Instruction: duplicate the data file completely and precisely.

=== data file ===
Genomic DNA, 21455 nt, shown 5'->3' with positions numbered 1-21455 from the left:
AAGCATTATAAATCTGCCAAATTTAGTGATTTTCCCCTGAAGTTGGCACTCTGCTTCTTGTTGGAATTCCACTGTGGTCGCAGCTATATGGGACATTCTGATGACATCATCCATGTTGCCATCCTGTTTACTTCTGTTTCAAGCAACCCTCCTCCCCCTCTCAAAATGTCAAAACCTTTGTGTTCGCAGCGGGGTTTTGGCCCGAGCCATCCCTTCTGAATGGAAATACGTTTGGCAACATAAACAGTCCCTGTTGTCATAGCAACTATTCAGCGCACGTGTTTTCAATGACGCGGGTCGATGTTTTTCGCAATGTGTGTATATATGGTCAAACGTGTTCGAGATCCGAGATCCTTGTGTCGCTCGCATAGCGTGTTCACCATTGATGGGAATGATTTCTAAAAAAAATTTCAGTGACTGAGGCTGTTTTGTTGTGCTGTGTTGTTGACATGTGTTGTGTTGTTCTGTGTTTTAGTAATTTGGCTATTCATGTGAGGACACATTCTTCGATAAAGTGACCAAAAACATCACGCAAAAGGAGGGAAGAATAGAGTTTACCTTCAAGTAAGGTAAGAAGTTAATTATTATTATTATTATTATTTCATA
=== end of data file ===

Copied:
Genomic DNA, 21455 nt, shown 5'->3' with positions numbered 1-21455 from the left:
AAGCATTATAAATCTGCCAAATTTAGTGATTTTCCCCTGAAGTTGGCACTCTGCTTCTTGTTGGAATTCCACTGTGGTCGCAGCTATATGGGACATTCTGATGACATCATCCATGTTGCCATCCTGTTTACTTCTGTTTCAAGCAACCCTCCTCCCCCTCTCAAAATGTCAAAACCTTTGTGTTCGCAGCGGGGTTTTGGCCCGAGCCATCCCTTCTGAATGGAAATACGTTTGGCAACATAAACAGTCCCTGTTGTCATAGCAACTATTCAGCGCACGTGTTTTCAATGACGCGGGTCGATGTTTTTCGCAATGTGTGTATATATGGTCAAACGTGTTCGAGATCCGAGATCCTTGTGTCGCTCGCATAGCGTGTTCACCATTGATGGGAATGATTTCTAAAAAAAATTTCAGTGACTGAGGCTGTTTTGTTGTGCTGTGTTGTTGACATGTGTTGTGTTGTTCTGTGTTTTAGTAATTTGGCTATTCATGTGAGGACACATTCTTCGATAAAGTGACCAAAAACATCACGCAAAAGGAGGGAAGAATAGAGTTTACCTTCAAGTAAGGTAAGAAGTTAATTATTATTATTATTATTATTTCATA